I'm trying to find out how many hours of labor it took to build wooden sailing ships. (Obviously it would depend on e.g. size, and the ideal result would be a formula or table relating such parameters to cost, but even a single data point, a labor cost figure for a single wooden sailing ship, would be a big improvement on nothing.)

I'm assuming that the techniques and costs involved, did not greatly change during the span of time in which wooden sailing ships were built with hand tools. (As opposed to steel hulls made in blast furnaces, or even modern fiberglass yachts, which would be quite different.) So the techniques and costs involved in building a medieval cog, a Chinese junk and a 19th-century English schooner, were probably within an order of magnitude of each other.

I have actually found some figures for monetary cost, e.g.


Cost was largely dependent on where the ship was built, but an average of about £20 per ton could be considered average for a fully equipped sailing vessel. A 1100 ton East India merchant ship would thus cost about £22,000.


A Dutch trading vessel of the type known as the Fluyt, was one of the most common merchant ships circa 1650–1750, they carried about half of all European shipping in this time period. A fairly standard price from the Hoorn shipyards was 10,000 Guilders. The average wage of a well off, but not wealthy, Dutch merchant was about 500 Guilders a year in the same time period. These Dutch cargo ships of 200 to 300 tons, were lighter built and faster then most British,Spanish or French ships of the time. They carried more cargo because they were not dual use merchant/ warships and had no gun decks. That also made them about half the price of a dual use merchant-warship.


But, knowing the amount a ship cost, is just a worthless number - lets say, a 25 meter long wooden ship with two masts and sails - ready for take-off - in Denmark cost about 8000 rigsdaler.

Does this tell you anything? Actually no. You need to know how the economy worked at that time and what every thing else cost...

Right, that's the thing; how do these monetary costs translate to labor? I'm not confident just dividing the monetary cost by the wage at that time, e.g.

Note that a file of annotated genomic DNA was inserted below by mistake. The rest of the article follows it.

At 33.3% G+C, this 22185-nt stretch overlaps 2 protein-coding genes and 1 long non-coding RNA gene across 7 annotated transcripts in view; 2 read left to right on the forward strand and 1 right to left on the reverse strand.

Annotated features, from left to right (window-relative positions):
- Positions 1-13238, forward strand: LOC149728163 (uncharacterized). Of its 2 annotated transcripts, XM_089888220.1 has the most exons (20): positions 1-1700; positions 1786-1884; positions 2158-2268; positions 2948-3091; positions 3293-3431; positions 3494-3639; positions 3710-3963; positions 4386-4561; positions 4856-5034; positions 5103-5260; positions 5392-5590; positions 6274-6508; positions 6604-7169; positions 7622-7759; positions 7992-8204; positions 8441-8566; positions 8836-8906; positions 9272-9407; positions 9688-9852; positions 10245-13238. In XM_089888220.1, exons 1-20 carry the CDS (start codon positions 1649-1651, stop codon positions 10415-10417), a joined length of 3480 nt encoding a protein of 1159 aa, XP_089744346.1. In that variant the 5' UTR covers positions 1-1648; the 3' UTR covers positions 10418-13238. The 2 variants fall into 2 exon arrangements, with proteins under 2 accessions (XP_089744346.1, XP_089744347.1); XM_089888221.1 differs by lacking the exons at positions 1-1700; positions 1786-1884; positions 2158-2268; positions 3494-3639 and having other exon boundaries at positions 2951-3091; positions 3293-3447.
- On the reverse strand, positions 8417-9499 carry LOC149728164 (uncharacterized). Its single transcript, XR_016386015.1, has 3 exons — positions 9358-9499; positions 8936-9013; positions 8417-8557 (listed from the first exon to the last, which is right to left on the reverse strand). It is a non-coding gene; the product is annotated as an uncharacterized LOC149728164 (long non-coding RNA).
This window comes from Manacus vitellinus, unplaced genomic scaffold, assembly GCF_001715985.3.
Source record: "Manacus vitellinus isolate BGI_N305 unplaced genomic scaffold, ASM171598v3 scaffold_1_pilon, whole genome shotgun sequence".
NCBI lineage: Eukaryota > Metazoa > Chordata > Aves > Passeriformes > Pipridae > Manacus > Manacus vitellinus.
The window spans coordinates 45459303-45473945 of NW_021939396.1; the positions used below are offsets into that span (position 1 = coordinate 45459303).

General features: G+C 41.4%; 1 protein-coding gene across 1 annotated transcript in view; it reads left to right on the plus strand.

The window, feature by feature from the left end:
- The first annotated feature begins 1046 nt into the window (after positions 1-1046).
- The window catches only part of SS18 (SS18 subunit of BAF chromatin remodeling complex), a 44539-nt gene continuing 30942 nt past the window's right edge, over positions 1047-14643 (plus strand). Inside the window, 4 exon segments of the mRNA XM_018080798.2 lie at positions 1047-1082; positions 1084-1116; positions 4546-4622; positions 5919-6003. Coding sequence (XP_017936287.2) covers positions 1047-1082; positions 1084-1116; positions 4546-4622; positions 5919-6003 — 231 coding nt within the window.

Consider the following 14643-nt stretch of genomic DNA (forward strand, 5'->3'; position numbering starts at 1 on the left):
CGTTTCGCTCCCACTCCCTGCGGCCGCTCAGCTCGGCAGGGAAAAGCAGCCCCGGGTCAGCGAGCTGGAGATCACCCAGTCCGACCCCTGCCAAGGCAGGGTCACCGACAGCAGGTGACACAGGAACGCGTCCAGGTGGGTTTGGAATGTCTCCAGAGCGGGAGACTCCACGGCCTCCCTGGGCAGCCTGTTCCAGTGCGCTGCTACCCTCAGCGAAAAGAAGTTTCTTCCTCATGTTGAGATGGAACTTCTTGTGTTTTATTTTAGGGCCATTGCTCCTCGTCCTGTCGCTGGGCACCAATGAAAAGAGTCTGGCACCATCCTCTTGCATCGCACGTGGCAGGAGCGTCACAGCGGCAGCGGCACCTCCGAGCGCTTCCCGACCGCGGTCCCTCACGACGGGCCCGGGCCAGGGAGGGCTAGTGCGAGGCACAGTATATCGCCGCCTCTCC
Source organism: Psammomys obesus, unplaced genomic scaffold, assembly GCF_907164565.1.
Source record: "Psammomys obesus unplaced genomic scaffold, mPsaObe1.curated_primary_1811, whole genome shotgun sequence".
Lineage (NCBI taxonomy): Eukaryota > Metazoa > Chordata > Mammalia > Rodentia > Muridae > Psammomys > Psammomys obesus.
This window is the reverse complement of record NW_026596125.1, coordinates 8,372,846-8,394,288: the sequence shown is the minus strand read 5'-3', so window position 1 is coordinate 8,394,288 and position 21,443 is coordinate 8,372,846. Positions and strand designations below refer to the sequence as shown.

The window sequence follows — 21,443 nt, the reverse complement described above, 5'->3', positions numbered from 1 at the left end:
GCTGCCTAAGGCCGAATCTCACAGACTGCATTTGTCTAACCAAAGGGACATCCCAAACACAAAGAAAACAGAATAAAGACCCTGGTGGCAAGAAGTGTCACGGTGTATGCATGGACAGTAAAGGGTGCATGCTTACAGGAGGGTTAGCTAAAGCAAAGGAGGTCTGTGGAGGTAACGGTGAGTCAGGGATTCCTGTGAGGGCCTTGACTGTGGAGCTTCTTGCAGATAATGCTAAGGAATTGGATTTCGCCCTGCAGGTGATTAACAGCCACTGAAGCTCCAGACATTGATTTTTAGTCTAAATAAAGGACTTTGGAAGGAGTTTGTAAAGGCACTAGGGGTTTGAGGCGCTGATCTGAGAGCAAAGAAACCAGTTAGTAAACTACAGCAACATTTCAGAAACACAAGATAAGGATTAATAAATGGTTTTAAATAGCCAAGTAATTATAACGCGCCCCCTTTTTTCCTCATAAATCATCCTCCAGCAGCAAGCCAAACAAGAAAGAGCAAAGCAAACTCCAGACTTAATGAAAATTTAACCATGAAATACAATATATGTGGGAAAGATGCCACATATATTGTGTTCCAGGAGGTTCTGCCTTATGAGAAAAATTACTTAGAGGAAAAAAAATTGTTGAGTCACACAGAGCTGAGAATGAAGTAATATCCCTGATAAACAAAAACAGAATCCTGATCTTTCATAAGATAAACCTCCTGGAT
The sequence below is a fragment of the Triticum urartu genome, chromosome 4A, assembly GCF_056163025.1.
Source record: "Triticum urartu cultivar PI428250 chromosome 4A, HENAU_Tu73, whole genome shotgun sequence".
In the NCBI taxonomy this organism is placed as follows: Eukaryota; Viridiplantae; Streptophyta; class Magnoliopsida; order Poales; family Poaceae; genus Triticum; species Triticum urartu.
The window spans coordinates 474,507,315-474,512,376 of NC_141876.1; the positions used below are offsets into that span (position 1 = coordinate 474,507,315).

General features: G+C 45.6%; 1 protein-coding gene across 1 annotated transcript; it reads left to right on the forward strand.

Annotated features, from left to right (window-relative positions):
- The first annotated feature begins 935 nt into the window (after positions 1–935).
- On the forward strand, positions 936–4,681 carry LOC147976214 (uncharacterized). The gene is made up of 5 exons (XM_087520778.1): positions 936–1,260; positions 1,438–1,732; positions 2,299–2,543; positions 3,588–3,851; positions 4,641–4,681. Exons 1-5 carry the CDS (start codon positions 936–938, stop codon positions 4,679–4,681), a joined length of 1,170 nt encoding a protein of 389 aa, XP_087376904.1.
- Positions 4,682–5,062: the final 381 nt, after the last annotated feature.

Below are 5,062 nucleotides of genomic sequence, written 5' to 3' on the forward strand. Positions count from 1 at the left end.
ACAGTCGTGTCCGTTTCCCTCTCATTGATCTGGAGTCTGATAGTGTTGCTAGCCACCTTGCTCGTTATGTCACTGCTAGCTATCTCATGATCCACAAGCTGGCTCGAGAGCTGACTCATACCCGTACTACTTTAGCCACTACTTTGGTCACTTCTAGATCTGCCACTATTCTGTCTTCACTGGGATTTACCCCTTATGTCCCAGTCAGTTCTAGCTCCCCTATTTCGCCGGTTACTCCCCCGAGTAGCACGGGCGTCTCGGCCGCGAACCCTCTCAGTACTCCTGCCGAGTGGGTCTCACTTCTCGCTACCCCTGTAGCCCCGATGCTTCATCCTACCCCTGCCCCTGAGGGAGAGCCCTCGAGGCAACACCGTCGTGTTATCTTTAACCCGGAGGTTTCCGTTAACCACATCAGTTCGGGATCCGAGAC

During the eighteenth century wages could be as low as two or three pounds per year for a domestic servant, plus food, lodging and clothing.

I don't think that means we can divide X pounds by 3 to get a decent approximation to years of labor input for constructing a sailing ship; for all I know, most of the cost of employing a domestic servant might have been those non-wage costs; for all I know, most of the labor input for a sailing ship (among the most advanced technological artifacts of the time, the equivalent of aerospace today) might have been skilled craftsmen paid one or two orders of magnitude more than a domestic servant.

I am making the assumption that the primary cost was labor. That's not perfectly accurate; the material costs were not necessarily trivial. A significant motive for the British government to finance the initial colonies in North America, was to obtain Eastern white pines to use as masts; at that time, tall straight trees of that size and quality were not easily obtained in Europe. Still, it seems likely that labor made at least half the total cost, so even ignoring materials completely as a first approximation would get us within a factor of two of the right answer. (Were there other substantial costs besides labor and materials?)

How do these monetary costs translate to total labor input? Or are there other sources for labor requirement to build wooden ships? I would be happy to see figures for any kind of oceangoing wooden ship built with hand tools (as opposed to sailing ships built with modern manufacturing technology, which would not have similar labor cost).

  • 3
    Are you including the labor costs of fitting out the vessel too or is it just construction?
    – Steve Bird
    Jul 3, 2021 at 14:59
  • Nelson's Victory, at about 100 guns, had more such than any two French corpes d'armee of the period - including the Imperial Guard. Nelson's fleet at Trafalgar had several times as many guns as both sides combined had at Wagram (less than 1035) - and heavier caliber to boot. The presumption that a modest fishing vessel was within even two orders of magnitude cost as Victory, a First Rate Ship of the Line, is absurd. Further, the hull strength of a fighting vessel required much more wood than other vessels. Jul 3, 2021 at 15:31
  • @SteveBird Good question! I want to include both. Does fitting out, add a substantial percentage of total labor cost?
    – rwallace
    Jul 3, 2021 at 21:14


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